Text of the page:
Daimler AG launches first U.S. commercial battery powered truck

The game has started,” – Mark Llistosella, Daimler Trucks’ Asia chief.

In what is slated to be another milestone in the transportation industry, Daimler AG stated that its new battery powered eCanter truck will be commercially used by United Parcel Service Inc, its first U.S. commercial customer for its battery-powered eCanter truck.

Daimler has stated it will expand its electric truck offerings which will feature long-range batteries within two to three years.

Although the market for electric medium and heavy trucks is still in its infancy, automakers, including Tesla, Daimler, Navistar International Corp, and others are racing to overcome challenges and better compete with their gas guzzling diesel engine peers, as regulators crack down on pollution and emission norms.

“The game has started,” said Mark Llistosella, Daimler Trucks’ Asia chief.

Although its current offering, Fuso eCanter, is a relatively small delivery truck, more suited for urban delivery, Llistosella said larger, Class 7 electric trucks are in the company’s pipelines, with Daimler set to showcase them at next month’s Tokyo Motor Show.

On Thursday, during a news conference, Daimler said while UPS has leased three eCanter trucks, four NY-based NGOs have placed orders for a total of eight eCanter trucks which have a mile range of about 62 miles (100 kms) on a single charge.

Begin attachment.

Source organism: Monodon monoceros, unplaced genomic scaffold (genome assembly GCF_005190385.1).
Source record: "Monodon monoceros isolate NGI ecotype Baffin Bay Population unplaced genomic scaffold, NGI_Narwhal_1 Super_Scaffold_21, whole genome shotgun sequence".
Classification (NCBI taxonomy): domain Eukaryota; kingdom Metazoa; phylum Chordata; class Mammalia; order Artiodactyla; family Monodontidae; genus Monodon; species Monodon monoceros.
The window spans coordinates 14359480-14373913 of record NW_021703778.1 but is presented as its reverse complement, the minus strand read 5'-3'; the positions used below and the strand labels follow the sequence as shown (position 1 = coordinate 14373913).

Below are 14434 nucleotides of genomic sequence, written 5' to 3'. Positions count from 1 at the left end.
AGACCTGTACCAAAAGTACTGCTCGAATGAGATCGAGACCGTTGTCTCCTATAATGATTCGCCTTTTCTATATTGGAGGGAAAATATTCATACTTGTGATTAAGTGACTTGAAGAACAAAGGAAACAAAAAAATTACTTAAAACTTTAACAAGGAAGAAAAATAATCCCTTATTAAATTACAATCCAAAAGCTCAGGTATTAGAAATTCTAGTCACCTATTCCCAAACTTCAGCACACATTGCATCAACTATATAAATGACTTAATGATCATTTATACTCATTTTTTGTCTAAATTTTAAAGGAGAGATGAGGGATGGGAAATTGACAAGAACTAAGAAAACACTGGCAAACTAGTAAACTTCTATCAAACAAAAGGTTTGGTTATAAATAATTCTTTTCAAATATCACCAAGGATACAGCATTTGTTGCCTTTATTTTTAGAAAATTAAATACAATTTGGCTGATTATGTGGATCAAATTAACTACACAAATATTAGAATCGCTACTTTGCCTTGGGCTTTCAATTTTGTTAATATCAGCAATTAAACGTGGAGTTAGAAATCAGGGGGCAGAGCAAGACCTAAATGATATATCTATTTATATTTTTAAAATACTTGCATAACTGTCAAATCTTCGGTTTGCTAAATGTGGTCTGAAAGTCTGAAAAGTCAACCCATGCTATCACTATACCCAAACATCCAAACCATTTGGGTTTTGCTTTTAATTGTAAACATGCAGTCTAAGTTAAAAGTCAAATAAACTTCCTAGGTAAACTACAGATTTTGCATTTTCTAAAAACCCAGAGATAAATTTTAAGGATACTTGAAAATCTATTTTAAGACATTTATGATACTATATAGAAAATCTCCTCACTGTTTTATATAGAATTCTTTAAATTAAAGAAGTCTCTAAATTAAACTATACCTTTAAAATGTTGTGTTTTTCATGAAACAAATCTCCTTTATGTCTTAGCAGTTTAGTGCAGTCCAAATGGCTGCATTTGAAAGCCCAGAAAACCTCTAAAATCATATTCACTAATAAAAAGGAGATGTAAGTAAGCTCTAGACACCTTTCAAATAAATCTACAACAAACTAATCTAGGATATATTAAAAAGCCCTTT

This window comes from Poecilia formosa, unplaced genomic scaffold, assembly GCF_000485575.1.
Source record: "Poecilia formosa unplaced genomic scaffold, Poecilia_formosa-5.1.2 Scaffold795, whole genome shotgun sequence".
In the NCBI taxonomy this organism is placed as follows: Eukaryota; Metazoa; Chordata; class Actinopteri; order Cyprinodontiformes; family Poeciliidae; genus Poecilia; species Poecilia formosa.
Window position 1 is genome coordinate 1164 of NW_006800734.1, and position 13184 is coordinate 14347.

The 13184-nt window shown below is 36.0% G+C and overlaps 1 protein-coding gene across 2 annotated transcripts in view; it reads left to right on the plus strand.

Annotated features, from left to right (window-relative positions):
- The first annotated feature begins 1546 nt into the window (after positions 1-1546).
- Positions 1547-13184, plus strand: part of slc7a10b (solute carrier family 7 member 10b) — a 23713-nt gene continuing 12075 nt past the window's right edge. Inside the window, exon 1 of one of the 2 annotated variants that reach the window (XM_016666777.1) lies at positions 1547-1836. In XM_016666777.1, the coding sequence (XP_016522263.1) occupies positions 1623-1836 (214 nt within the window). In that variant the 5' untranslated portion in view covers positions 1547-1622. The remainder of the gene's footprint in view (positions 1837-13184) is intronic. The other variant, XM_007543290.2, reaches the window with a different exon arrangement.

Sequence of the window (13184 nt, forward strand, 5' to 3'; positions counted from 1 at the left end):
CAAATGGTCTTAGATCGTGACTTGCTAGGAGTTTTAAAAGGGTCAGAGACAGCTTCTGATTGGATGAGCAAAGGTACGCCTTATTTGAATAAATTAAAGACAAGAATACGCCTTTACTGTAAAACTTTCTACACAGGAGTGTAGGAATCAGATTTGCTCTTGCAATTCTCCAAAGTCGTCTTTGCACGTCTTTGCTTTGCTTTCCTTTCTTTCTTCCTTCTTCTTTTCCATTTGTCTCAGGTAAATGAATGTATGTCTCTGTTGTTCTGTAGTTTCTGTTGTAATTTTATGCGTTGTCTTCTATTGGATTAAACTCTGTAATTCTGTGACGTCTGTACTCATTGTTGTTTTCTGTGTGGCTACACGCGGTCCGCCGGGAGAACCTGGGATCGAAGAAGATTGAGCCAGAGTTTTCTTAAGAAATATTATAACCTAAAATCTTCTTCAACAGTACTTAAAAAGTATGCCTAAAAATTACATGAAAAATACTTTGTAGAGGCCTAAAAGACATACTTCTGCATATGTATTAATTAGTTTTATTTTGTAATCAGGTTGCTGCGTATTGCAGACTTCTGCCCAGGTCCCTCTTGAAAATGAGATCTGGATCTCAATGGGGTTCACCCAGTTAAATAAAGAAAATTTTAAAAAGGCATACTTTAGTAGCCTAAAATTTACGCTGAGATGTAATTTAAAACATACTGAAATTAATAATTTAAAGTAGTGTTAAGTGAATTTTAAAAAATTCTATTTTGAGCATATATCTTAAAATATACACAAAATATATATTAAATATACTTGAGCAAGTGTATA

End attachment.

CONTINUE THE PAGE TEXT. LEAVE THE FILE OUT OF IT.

UPS is leasing the trucks from Daimler since it expects a technological change to occur within the next two years.

“we know there will be a next level of technology” that will produce batteries with longer range, lower cost and lower weight, said Daimler.

Whereas battery costs are currently in the $180 to $200 range for every kilowatt-hour, they are slated to drop to $100 a kilowatt-hour, said Llistosella. “This is the main lever” to move electric commercial trucks to higher sales volumes.

In anticipation of improved batteries, Daimler is limiting the sales of the eCanter to about 500 vehicles for the first two years of production, despite “The market demand [being] much higher.”

The company’s Mitsubishi Fuso unit has begun building eCanter trucks at factories in Japan and Portugal earlier this year.

On Wednesday, Elon Musk, Tesla’s CEO had tweeted that Tesla would showcase its prototype of an electric semi-trailer truck on October 26 in Hawthorne, California.

“Worth seeing this beast in person,” tweeted Musk. “It’s unreal.”

Tesla’s trucks is expected to have a mile range of 200 to 300 per single charge.

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